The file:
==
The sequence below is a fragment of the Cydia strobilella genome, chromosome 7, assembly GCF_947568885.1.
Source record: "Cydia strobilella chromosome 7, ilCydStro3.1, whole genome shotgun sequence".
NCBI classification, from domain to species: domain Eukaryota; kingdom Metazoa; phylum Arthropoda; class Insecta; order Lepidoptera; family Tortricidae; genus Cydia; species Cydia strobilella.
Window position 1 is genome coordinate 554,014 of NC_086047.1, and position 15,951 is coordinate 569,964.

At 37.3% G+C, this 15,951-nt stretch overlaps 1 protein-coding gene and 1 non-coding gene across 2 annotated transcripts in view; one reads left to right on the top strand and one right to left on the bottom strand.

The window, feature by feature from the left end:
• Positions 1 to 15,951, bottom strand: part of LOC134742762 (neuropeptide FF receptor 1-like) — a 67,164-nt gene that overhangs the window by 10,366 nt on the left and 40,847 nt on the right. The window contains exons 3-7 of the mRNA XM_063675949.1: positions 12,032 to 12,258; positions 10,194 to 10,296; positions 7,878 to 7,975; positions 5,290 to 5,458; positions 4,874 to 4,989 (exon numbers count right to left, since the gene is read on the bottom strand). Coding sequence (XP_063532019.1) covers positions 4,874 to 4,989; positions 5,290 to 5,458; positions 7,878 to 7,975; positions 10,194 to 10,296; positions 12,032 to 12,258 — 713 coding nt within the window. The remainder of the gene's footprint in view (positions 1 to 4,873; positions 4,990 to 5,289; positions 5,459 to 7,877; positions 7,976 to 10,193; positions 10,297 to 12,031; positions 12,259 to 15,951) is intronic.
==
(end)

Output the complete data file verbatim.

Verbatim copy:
The sequence below is a fragment of the Cydia strobilella genome, chromosome 7, assembly GCF_947568885.1.
Source record: "Cydia strobilella chromosome 7, ilCydStro3.1, whole genome shotgun sequence".
NCBI classification, from domain to species: domain Eukaryota; kingdom Metazoa; phylum Arthropoda; class Insecta; order Lepidoptera; family Tortricidae; genus Cydia; species Cydia strobilella.
Window position 1 is genome coordinate 554,014 of NC_086047.1, and position 15,951 is coordinate 569,964.

At 37.3% G+C, this 15,951-nt stretch overlaps 1 protein-coding gene and 1 non-coding gene across 2 annotated transcripts in view; one reads left to right on the top strand and one right to left on the bottom strand.

The window, feature by feature from the left end:
• Positions 1 to 15,951, bottom strand: part of LOC134742762 (neuropeptide FF receptor 1-like) — a 67,164-nt gene that overhangs the window by 10,366 nt on the left and 40,847 nt on the right. The window contains exons 3-7 of the mRNA XM_063675949.1: positions 12,032 to 12,258; positions 10,194 to 10,296; positions 7,878 to 7,975; positions 5,290 to 5,458; positions 4,874 to 4,989 (exon numbers count right to left, since the gene is read on the bottom strand). Coding sequence (XP_063532019.1) covers positions 4,874 to 4,989; positions 5,290 to 5,458; positions 7,878 to 7,975; positions 10,194 to 10,296; positions 12,032 to 12,258 — 713 coding nt within the window. The remainder of the gene's footprint in view (positions 1 to 4,873; positions 4,990 to 5,289; positions 5,459 to 7,877; positions 7,976 to 10,193; positions 10,297 to 12,031; positions 12,259 to 15,951) is intronic.